But that all ended with tear gas and the fury of protest in 1968 at the disastrous nominating convention that the Democrats held in Chicago. Party bosses, chief among them Mayor Richard Daley of Chicago, anointed Vice President Hubert Humphrey – even as the city police clubbed anti-war protesters in the streets. Determined never to repeat this searing experience, the Democrats reformed their delegate selection process. By 1976, when a little-known dark horse from Georgia, Governor Jimmy Carter, won the nomination more or less by himself, the new, candidate-centered era had begun. Republicans soon mimicked the Democrats, which is why the Goldwater wing of the party eventually triumphed over the Northeastern Republican establishment. Their internal revolution in fact paved the way for the Reagan Era. Now the nominating convention in both parties seems to be little more than a formal coronation of whoever succeeds in winning the required number of delegates for nomination – besides, of course, being an opportunity for the nominee both to catch the mass public’s attention and to start focusing loyalists and independents on the choice that they will soon face at the ballot box.
The Presidential Candidate As The Party’s Choice
Yet, this is where revisionist scholarship comes in to help us fundamentally re-think the “weak parties” conventional wisdom concerning presidential selection. Instead of parties doing their collective bargaining over their nominee in a compressed period of a few days at a nominating convention, they now do it in several stages lasting a little over a year, sharply reducing the risk that the nominee is potentially unpopular, alienated from a key faction or set of activists, or inept. The first stage – the invisible primary – is the segment that we have now begun. On the Democratic side, Mrs. Clinton has already won this primary; no one is contesting her primacy. Her main goal is to lock in funding commitments that will make her campaign astonishingly well funded – around $2.5 billion. The Republicans have 19 candidates in all, however; their invisible primary will therefore winnow the field to those few – Jeb Bush? Scott Walker? Ted Cruz? – who can compete in the primaries to the bitter end. In both cases, the nominee will be the consensus winner of an extended bargaining process. It involves party leaders, each party’s major donors (most of whom are as intensely ideological as the activists and volunteers who work during for candidates during the primary elections and the general election), and finally the most loyal voters of either party, who show up at the primaries to register their preferences. The end result for both parties is actually superior to the old system of a nomination convention. The consensus that now infuses the nominating convention and that turns it into a media event reflects, in fact, just how much the nominee is not just the party’s choice, but the party’s considered and enthusiastic choice.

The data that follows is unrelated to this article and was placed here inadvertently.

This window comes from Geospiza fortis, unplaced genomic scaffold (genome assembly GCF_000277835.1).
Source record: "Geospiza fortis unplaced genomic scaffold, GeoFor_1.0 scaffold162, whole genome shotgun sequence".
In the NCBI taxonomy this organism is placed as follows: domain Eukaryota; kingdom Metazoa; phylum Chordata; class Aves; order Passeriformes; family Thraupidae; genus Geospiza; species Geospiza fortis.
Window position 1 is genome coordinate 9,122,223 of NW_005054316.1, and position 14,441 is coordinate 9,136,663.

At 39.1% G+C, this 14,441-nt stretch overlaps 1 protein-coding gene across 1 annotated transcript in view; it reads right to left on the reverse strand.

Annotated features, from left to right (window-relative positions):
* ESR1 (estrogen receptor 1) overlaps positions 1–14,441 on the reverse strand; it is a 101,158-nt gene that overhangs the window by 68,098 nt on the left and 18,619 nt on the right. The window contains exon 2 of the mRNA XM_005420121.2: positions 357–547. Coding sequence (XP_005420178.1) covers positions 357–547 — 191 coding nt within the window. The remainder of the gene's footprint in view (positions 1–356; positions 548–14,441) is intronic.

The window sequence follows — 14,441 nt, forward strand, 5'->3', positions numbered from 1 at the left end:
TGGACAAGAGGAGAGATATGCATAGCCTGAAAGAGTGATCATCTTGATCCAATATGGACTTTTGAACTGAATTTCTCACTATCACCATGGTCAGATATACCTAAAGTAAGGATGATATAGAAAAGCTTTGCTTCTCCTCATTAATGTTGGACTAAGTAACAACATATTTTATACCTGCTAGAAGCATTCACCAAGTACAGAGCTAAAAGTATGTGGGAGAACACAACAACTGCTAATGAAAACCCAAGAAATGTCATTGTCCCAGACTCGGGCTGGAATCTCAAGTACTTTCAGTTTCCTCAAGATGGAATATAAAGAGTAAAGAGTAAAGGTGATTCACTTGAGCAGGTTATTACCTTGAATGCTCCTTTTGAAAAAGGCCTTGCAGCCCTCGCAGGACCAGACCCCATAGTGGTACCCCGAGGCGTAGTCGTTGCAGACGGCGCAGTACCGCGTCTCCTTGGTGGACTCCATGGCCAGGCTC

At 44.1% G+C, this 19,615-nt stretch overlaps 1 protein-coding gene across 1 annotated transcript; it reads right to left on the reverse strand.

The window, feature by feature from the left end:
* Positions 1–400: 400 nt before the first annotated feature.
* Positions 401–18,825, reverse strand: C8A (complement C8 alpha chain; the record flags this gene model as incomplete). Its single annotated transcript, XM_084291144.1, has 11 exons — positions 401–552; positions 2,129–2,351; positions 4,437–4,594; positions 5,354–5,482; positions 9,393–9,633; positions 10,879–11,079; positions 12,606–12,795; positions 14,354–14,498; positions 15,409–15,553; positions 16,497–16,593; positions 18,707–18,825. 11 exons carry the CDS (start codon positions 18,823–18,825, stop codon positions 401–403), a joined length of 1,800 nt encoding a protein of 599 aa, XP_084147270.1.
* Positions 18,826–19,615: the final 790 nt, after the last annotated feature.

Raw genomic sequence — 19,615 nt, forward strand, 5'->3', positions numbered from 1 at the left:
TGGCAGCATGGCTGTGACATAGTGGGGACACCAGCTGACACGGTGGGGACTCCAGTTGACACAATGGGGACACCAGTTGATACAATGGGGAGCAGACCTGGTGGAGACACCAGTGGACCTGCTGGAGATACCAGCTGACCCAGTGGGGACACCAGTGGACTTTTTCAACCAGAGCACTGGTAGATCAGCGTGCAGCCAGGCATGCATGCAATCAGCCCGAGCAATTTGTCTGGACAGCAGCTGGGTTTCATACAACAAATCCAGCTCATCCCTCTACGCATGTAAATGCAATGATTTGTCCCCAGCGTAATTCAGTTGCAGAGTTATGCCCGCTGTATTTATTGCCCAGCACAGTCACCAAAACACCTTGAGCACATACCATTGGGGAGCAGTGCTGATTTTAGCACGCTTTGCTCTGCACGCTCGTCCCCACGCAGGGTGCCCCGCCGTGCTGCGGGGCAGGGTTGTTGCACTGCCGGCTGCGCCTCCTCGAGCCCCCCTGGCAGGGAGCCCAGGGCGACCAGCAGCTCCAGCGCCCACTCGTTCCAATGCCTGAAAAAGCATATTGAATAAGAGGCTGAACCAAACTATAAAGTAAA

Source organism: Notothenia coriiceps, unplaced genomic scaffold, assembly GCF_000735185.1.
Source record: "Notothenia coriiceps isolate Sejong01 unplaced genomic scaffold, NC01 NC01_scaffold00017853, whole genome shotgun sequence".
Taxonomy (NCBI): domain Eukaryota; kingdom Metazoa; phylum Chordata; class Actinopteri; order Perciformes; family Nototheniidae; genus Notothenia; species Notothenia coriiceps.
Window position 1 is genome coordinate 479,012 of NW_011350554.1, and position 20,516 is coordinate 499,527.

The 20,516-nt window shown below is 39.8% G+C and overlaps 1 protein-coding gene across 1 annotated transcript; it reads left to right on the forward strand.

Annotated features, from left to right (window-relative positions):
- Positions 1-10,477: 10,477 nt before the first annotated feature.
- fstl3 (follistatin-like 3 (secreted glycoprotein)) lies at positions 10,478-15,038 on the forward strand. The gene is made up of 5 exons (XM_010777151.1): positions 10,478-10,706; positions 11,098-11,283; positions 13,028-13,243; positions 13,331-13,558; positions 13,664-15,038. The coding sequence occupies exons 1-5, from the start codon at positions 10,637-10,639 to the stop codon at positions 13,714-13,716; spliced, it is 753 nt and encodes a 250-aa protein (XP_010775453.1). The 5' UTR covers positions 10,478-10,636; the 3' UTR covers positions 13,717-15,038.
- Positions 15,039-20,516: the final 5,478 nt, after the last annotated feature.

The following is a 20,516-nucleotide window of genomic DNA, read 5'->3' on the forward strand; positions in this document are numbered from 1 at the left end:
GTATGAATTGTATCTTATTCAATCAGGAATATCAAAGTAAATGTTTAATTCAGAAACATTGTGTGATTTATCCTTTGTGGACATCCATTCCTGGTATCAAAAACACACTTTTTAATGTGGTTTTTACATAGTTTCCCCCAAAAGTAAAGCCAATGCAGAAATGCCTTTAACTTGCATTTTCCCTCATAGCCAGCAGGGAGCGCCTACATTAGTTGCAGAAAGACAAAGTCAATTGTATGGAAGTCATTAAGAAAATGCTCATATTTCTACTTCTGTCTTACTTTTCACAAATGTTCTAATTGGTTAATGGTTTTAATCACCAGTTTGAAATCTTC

Weak Parties? No, Stronger Parties
In short, the evolution of the presidential selection system suggests not that American political parties abandoned a key function of party politics sometime in the 1970s, that is, the task of picking the presidential nominee. Instead, the crises and factionalism that the two parties experienced paved the way for an improvement in how the parties select their leading politician. Instead of a nominating convention, we have today a complex, very expensive, and highly participatory substitute for it. The attentive public, journalists, and politics junkies are just now tuning into the first phases of it. They will have a feast of events, so called “game-changers,” gaffes, and any number of tactical twists and turns to entertain them. But behind the spectacle, the parties are choosing – and between Labor Day weekend 2016 and the general election the great majority of voters will focus and decide whether their psychic identification with one party or the other is the proper guide for their choice. By Election Day there will only be a small number of “persuadable” voters – but even those voters tend to identify with one party or the other. Even at the end, then, the parties decide – that is, the distribution of party strength in the electorate will be the most important determinant of the election.
Featured image credit: Replica of the Oval Office, from the George Bush Presidential Library and Museum. CC-BY-2.0 via Wikimedia Commons.